Eagle Scout sign

Boy Scout Jesse Speck, right, built this sign at the entrance of Cowan City Park, assisted by Eagle Scout Blake Baker, left. Speck did the project as his right of passage into the Eagle Scout ranks.

Jesse Speck wanted to achieve two objectives with one project, and building a sign to properly display Cowan City Park’s entrance seemed like the ideal ticket.

The soon-to-be 18-year-old Franklin County High School senior is a member of Boy Scout Troop 184, led by Mike Holmes, and he wanted to achieve the coveted grade of becoming an Eagle Scout.

He earned Eagle Scout status by going the distance to build the landscaped sign that has become way more than just a sign because it also signifies a sense of community pride and togetherness.

Speck, the son of Jim and Brandi Speck, said becoming an Eagle Scout is a significant milestone and getting there proved to be a learning experience that was well worth his time because of what he learned along the way.

“I just wanted to help the community,” he said. “We’ve got a new park, and it needed a sign.”

Speck explained that he enlisted the help of fellow Eagle Scout Blake Baker, who happens to be his best friend.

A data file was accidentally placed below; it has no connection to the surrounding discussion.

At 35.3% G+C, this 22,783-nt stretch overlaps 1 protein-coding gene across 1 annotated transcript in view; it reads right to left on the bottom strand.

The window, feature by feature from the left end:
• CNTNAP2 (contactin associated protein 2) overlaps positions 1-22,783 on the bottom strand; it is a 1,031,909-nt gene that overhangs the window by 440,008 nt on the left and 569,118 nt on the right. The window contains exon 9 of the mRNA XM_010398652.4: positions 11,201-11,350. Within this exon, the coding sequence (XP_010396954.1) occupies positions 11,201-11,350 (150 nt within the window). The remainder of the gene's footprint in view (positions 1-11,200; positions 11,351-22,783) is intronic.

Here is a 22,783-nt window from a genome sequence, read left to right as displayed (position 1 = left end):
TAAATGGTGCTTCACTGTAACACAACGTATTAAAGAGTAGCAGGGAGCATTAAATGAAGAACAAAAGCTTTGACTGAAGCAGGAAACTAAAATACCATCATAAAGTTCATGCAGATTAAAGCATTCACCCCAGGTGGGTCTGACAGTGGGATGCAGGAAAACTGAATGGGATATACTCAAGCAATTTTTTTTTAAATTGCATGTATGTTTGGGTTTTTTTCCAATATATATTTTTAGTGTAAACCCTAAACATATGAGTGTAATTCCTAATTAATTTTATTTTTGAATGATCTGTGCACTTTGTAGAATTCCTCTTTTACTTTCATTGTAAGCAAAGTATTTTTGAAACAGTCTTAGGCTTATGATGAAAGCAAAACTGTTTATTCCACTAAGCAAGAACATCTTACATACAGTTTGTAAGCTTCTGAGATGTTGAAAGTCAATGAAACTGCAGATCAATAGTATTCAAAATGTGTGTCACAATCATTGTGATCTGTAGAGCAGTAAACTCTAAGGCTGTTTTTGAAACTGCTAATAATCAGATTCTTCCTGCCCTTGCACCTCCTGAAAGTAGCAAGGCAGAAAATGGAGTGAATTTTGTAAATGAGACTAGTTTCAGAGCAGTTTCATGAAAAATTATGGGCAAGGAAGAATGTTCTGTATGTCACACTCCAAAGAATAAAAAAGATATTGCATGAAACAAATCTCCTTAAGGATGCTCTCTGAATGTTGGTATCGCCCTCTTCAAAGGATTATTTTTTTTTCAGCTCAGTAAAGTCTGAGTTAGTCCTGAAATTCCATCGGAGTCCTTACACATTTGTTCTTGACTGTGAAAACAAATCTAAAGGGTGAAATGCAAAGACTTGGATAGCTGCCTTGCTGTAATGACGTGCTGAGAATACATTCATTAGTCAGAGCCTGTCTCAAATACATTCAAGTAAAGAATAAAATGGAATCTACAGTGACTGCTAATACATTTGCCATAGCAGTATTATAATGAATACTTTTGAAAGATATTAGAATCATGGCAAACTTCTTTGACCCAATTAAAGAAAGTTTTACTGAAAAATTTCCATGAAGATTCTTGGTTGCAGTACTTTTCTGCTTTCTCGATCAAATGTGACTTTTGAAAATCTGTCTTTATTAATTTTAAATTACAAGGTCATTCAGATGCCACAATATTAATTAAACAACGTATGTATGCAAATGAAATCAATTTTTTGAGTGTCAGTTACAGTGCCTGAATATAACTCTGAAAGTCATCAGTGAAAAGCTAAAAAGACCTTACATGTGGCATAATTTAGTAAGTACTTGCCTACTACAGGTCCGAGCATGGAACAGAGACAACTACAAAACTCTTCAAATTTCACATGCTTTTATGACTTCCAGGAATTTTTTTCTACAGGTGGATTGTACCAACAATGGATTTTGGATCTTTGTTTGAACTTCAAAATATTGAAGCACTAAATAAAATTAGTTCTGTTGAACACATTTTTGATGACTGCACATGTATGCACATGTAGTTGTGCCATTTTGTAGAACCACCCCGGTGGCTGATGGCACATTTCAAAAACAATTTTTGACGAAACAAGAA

Baker said that part of earning the right to become an Eagle Scout involves working with others in a set project that benefits many citizens.

He explained his friend’s objective in building the sign.

“He was just trying to do his part to give back to his community, and I was glad to help him because he’s my best friend,” Baker said.

To say the least, the contribution is greatly appreciated by Cowan Mayor Joyce Brown.

“I feel it’s very important to get young people involved in their community,” she said. “This is great because we just got a grant, and it’s awesome that they wanted to get involved to help out.”

Brown explained that having the sign is like icing on the cake because it clearly gives Cowan City Park its identity.

Mrs. Speck was also quick to give accolades to her son for his effort on behalf of Cowan.

“I’m extremely proud of him,” she said, explaining that Jesse is one of the few to stick with the scouting program to achieve Eagle status.

Mrs. Speck said that youths tend to get more distracted in recent times and become involved in other activities that sway them away from scouting. She said she’s glad her son was able to remain with the program and gain from its many life-improving benefits.

Jesse said he’s learned a great deal from being a Scout — how to see projects through from beginning to end and learning more about a career he may pursue, auto mechanics.

Although he’s gained considerable experience at sign-building, it isn’t his first career choice. However, he said he wouldn’t rule out making more of them.

“I think I’d build more of them if I got the chance,” he said, explaining that he’s learned what a great hobby it could become.